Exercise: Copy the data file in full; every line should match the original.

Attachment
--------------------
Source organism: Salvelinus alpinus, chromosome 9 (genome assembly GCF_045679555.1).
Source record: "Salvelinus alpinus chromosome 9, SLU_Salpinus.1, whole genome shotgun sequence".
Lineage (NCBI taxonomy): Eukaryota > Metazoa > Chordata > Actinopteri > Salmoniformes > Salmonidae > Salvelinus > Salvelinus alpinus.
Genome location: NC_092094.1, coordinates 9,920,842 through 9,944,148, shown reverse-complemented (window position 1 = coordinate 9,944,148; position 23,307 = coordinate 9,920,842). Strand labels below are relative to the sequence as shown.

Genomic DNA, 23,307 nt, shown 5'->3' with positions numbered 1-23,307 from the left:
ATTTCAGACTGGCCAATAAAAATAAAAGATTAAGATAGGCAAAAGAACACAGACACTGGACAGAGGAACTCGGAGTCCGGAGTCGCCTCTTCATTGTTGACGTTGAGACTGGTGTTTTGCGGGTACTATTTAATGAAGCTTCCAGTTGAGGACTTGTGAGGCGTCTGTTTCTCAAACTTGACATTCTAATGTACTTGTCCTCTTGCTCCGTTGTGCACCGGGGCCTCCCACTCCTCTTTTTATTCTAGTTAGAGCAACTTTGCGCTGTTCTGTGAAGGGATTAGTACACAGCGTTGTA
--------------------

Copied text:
Source organism: Salvelinus alpinus, chromosome 9 (genome assembly GCF_045679555.1).
Source record: "Salvelinus alpinus chromosome 9, SLU_Salpinus.1, whole genome shotgun sequence".
Lineage (NCBI taxonomy): Eukaryota > Metazoa > Chordata > Actinopteri > Salmoniformes > Salmonidae > Salvelinus > Salvelinus alpinus.
Genome location: NC_092094.1, coordinates 9,920,842 through 9,944,148, shown reverse-complemented (window position 1 = coordinate 9,944,148; position 23,307 = coordinate 9,920,842). Strand labels below are relative to the sequence as shown.

Genomic DNA, 23,307 nt, shown 5'->3' with positions numbered 1-23,307 from the left:
ATTTCAGACTGGCCAATAAAAATAAAAGATTAAGATAGGCAAAAGAACACAGACACTGGACAGAGGAACTCGGAGTCCGGAGTCGCCTCTTCATTGTTGACGTTGAGACTGGTGTTTTGCGGGTACTATTTAATGAAGCTTCCAGTTGAGGACTTGTGAGGCGTCTGTTTCTCAAACTTGACATTCTAATGTACTTGTCCTCTTGCTCCGTTGTGCACCGGGGCCTCCCACTCCTCTTTTTATTCTAGTTAGAGCAACTTTGCGCTGTTCTGTGAAGGGATTAGTACACAGCGTTGTA